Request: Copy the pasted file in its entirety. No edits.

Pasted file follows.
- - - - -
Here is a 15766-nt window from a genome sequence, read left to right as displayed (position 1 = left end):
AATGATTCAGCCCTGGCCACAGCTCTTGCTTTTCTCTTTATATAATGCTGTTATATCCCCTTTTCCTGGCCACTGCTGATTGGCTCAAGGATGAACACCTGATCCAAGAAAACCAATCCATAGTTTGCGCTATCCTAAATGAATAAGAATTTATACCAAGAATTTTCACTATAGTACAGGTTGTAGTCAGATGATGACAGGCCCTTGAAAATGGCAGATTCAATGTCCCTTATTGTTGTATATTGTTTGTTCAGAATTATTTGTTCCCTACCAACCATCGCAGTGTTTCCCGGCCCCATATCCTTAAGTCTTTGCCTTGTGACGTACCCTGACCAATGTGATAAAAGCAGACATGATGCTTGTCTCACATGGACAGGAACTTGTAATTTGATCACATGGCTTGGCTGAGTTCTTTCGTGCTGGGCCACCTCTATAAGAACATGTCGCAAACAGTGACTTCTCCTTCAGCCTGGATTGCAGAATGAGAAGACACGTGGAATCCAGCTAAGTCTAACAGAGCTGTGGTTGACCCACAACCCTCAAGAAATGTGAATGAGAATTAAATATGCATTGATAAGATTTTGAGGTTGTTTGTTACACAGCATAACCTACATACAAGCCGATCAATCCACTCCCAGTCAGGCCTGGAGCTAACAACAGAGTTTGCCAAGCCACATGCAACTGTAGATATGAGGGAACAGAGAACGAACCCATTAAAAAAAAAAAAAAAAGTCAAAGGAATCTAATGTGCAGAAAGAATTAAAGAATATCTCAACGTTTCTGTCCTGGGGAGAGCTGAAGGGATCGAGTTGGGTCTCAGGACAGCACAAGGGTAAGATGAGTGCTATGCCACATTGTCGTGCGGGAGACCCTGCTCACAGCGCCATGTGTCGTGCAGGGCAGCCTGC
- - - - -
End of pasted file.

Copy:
Here is a 15766-nt window from a genome sequence, read left to right as displayed (position 1 = left end):
AATGATTCAGCCCTGGCCACAGCTCTTGCTTTTCTCTTTATATAATGCTGTTATATCCCCTTTTCCTGGCCACTGCTGATTGGCTCAAGGATGAACACCTGATCCAAGAAAACCAATCCATAGTTTGCGCTATCCTAAATGAATAAGAATTTATACCAAGAATTTTCACTATAGTACAGGTTGTAGTCAGATGATGACAGGCCCTTGAAAATGGCAGATTCAATGTCCCTTATTGTTGTATATTGTTTGTTCAGAATTATTTGTTCCCTACCAACCATCGCAGTGTTTCCCGGCCCCATATCCTTAAGTCTTTGCCTTGTGACGTACCCTGACCAATGTGATAAAAGCAGACATGATGCTTGTCTCACATGGACAGGAACTTGTAATTTGATCACATGGCTTGGCTGAGTTCTTTCGTGCTGGGCCACCTCTATAAGAACATGTCGCAAACAGTGACTTCTCCTTCAGCCTGGATTGCAGAATGAGAAGACACGTGGAATCCAGCTAAGTCTAACAGAGCTGTGGTTGACCCACAACCCTCAAGAAATGTGAATGAGAATTAAATATGCATTGATAAGATTTTGAGGTTGTTTGTTACACAGCATAACCTACATACAAGCCGATCAATCCACTCCCAGTCAGGCCTGGAGCTAACAACAGAGTTTGCCAAGCCACATGCAACTGTAGATATGAGGGAACAGAGAACGAACCCATTAAAAAAAAAAAAAAAAGTCAAAGGAATCTAATGTGCAGAAAGAATTAAAGAATATCTCAACGTTTCTGTCCTGGGGAGAGCTGAAGGGATCGAGTTGGGTCTCAGGACAGCACAAGGGTAAGATGAGTGCTATGCCACATTGTCGTGCGGGAGACCCTGCTCACAGCGCCATGTGTCGTGCAGGGCAGCCTGC